By Derek Tyson, The Welch News Editor
MCDOWELL COUNTY – Getting package deliveries at home continues to be an ongoing issue for some McDowell County residents, but the McDowell County 911 Center is working to fix the problem.
In 1999, Congressman Nick Rahall organized a meeting between several 911 directors and the West Virginia congressional delegation to discuss the development of a Statewide Addressing and Mapping project. The project would create city-style addressing and give every structure a valid 911 address.
In 2001 the Statewide Addressing and Mapping Board (WVSAMB) was established with the passage of legislation introduced by the West Virginia E-911 Council, Senate Bill 460. Since 2008 the West Virginia Division of Homeland Security and Emergency Management (DHSEM) has been the home of the statewide addressing and mapping project.
With the new address system, emergency responders can more easily identify the whereabouts of the call and therefore provide faster service in critical times.
Starting from the beginning of any road, odd numbers are found on the left, even on the right. The address numbers themselves are determined by distance, such as 710, meaning 7/10ths of a mile from the beginning of the road.
Despite helping emergency responders locate those in need, other services such as home delivery and wi-fi calling have been troubled by the changes.
“Anyone having issues with mail delivery or wi-fi calling may still need to register their address at their local Post Office,” said McDowell County 911 Center Executive Director Teresa VanDyke.
As part of a two-step verification process, citizens receive a letter with their confirmed address from the 911 Center. This letter must then be taken to their local Post Office to finish the registration process.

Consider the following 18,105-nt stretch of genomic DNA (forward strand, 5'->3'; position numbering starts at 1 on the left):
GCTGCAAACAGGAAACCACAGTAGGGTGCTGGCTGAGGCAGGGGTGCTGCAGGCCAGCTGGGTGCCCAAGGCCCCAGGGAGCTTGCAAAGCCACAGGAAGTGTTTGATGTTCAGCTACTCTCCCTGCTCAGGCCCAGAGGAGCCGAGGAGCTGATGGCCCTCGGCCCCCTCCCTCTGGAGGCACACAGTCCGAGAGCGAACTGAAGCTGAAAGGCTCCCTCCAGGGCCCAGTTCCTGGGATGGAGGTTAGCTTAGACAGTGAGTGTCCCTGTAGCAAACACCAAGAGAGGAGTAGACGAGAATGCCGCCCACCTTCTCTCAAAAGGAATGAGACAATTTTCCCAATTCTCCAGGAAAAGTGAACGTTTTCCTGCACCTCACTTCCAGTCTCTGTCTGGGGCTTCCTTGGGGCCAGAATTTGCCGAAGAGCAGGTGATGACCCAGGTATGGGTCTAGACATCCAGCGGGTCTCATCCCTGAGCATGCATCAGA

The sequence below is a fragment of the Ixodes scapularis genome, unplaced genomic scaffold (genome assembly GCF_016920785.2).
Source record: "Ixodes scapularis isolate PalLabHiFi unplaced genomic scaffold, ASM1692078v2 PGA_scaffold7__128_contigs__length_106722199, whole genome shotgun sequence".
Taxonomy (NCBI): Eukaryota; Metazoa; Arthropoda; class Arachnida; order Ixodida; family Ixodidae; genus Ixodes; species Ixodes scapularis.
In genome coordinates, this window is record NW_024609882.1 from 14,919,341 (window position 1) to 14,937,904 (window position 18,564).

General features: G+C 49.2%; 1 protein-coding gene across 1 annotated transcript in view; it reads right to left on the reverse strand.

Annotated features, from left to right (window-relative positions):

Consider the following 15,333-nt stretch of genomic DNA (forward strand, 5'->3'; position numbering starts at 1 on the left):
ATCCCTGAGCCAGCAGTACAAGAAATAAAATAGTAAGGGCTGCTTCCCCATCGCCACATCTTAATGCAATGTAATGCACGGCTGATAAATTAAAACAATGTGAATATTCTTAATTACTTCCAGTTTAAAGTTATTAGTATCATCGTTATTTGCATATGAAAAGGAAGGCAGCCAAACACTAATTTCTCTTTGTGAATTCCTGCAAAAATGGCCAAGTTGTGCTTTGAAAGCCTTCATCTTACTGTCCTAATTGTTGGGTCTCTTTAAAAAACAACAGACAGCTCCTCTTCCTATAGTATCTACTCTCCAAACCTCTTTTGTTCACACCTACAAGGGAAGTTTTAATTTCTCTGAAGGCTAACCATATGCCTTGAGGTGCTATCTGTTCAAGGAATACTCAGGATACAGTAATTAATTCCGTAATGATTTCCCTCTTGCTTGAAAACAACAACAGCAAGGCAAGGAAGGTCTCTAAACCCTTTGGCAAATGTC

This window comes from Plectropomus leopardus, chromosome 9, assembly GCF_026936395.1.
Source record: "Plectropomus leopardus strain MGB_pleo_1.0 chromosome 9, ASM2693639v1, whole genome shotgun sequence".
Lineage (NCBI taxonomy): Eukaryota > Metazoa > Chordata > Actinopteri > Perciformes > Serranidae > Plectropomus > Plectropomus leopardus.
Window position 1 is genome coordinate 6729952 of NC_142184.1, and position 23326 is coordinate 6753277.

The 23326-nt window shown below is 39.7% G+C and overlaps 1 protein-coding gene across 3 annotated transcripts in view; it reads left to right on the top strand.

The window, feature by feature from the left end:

Correspondence from the State shows that the McDowell County 911 Center has achieved 97% completion of the project, with only the City of Welch opting out of the address change. Anyone outside of Welch will be required to register the address with the Postal Service to resume mail delivery at home.
The 911 Center has tried many initiatives to reach local residents about the addressing changes, from phoning residents, mailing flyers and even going door-to-door, but they have yet to reach everyone.
“Some residents told me they received the letter, but lost it or never registered with the Post Office,” said VanDyke. “Some may have never received it.”
Anyone that never received their letter or misplaced a former one are encouraged to reach out to the 911 Center. For residents that can’t make the trip to Welch, the 911 Center can also mail or fax the information as well.
“We’re trying to get everyone on the same page, so if they have a problem with their addressing, call us and Edward Davis will see what may be right or wrong with it,” said VanDyke.
Residents are also encouraged to call the 911 Center with any problems involving road signage as well. For more information, please call Edward Davis, Addressing Coordinator at (304) 436-5074 or fax to (304) 436-4108.